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More veggies, more fruit, more exercise - more TORC

UH Texas Obesity Research Center’s work supports new dietary guidelines

Dr. Rebecca LeeA new survey from an ongoing project at the University of Houston Texas Obesity Research Center (TORC) affirms what the new federal dietary guidelines encourage-reducing salt and calories, increasing fruit and vegetable consumption, and physical activity promotes healthy living and combats obesity.

"The new guidelines focus on increasing reliance on plant-based food sources, decreasing added sugars and fats, and increasing physical activity," said Rebecca Lee, assistant professor and TORC director. "The mission of TORC includes education and outreach, so getting these revised guidelines out to the community is av important goal for us to help prevent and reduce obesity in Houston."

The U.S. departments of Agriculture and Health and Human Services released the 7th Edition Dietary Guidelines for Americans, which acknowledge that more than two-thirds of adults in the United States are either overweight or obese. These people risk diabetes, heart disease and other related illnesses.

TORC"One of the most important changes to the guidelines is the recognition that we must decrease overweight and obesity in the U.S. using a holistic approach, which is our primary mission," Lee said.

TORC is an interdisciplinary research organization that collaborates with the community to develop obesity prevention and intervention strategies over the long term. The center investigates inactivity and the dietary reasons that contribute to the epidemic. Additionally, its work considers the cultural, psycho-social and neighborhood factors that may prevent someone from choosing healthy habits.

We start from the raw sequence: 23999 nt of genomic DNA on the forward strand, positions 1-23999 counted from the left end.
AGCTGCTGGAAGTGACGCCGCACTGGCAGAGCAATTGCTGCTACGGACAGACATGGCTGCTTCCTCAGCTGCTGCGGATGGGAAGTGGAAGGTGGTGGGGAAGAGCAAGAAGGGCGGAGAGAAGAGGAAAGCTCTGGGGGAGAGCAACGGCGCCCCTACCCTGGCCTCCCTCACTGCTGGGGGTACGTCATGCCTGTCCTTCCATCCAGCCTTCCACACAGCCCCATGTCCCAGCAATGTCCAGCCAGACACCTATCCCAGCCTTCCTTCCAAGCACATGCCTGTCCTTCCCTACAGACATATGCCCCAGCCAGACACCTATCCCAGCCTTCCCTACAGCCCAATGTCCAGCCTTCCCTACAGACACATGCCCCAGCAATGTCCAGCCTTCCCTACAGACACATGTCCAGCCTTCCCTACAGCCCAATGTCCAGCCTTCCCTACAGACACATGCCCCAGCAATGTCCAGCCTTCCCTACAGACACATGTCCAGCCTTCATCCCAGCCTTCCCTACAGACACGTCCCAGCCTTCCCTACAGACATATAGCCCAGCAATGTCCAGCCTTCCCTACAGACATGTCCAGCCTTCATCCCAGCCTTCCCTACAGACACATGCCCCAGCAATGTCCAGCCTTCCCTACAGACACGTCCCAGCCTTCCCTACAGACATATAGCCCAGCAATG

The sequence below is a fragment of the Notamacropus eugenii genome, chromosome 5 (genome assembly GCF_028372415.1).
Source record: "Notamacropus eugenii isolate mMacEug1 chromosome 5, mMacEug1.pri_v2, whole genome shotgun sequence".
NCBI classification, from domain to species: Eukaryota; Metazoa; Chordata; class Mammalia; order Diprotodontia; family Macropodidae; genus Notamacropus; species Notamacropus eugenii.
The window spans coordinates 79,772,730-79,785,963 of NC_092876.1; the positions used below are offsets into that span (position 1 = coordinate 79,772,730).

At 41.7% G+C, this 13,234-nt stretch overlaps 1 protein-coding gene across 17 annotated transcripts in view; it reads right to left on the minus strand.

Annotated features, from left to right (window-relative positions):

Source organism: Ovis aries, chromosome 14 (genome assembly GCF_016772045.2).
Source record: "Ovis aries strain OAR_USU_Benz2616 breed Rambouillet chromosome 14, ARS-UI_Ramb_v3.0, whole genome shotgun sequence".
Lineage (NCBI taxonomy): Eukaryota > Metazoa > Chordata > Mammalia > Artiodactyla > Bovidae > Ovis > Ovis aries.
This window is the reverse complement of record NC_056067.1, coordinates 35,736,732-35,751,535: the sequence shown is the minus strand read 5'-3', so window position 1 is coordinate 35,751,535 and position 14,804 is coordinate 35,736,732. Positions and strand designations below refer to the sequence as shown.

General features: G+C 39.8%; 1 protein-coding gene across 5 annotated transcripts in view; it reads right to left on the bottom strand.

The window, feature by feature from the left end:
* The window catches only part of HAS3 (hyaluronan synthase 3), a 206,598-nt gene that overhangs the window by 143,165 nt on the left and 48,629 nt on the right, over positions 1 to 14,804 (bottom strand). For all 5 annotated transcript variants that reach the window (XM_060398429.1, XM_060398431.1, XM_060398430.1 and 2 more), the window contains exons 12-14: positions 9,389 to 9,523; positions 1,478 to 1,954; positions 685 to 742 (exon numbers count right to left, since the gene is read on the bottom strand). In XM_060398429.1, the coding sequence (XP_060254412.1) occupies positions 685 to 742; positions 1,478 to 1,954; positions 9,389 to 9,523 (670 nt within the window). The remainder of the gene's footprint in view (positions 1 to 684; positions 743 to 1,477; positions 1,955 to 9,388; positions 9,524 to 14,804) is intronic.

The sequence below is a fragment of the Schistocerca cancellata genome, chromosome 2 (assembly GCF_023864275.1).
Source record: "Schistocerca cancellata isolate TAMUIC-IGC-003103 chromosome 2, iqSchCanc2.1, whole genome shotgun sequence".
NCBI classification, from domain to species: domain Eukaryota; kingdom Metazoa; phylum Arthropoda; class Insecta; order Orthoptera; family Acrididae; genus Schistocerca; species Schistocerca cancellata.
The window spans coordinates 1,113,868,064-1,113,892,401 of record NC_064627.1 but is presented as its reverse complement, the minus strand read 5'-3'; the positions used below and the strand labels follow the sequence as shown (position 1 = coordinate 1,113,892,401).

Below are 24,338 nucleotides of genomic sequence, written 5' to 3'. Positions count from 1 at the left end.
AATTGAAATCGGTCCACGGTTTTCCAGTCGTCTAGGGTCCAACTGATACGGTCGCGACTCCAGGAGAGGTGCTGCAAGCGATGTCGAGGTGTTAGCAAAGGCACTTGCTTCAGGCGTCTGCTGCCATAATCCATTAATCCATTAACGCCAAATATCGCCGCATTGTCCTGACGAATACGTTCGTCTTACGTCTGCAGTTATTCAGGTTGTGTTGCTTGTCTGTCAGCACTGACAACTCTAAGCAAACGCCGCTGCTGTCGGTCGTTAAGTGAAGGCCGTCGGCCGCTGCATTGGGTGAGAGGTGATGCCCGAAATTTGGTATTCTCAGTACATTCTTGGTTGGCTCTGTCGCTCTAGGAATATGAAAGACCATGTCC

Most recently, the center conducted community meetings to discuss and gauge healthy eating and physical activity habits. The Science and Community Project is intended to take the pulse of various communities and identify challenges and solutions to healthy living.

"Among some of the findings is that environment and culture are key factors in influencing obesity," she said. "How are we conditioned to regard food culturally? In addition, are there sidewalks, parks and green spaces that are safe areas for physical activities? Our survey indicated that people want to be healthy, and they want guidance on reaching that goal."

TORC works with the city of Houston and other community partners to promote healthy living. Lee, through other research with the UH department of health and human performance, has investigated determining factors in neighborhoods that may influence physical activity, how working with support networks encourages healthy habits and how pursuing a fun activity, like salsa dancing, can increase the likelihood of continued exercise.

"Overweight and obesity is the number one public health problem in America," Lee said.

For more information about the Texas Obesity Research Center visit http://grants.hhp.coe.uh.edu/obesity/

For more information on the new dietary guidelines for Americans visit http://www.cnpp.usda.gov/dietaryguidelines.htm

For more information about the Department of Health and Human Performance visit http://www.hhp.uh.edu/

—Marisa Ramirez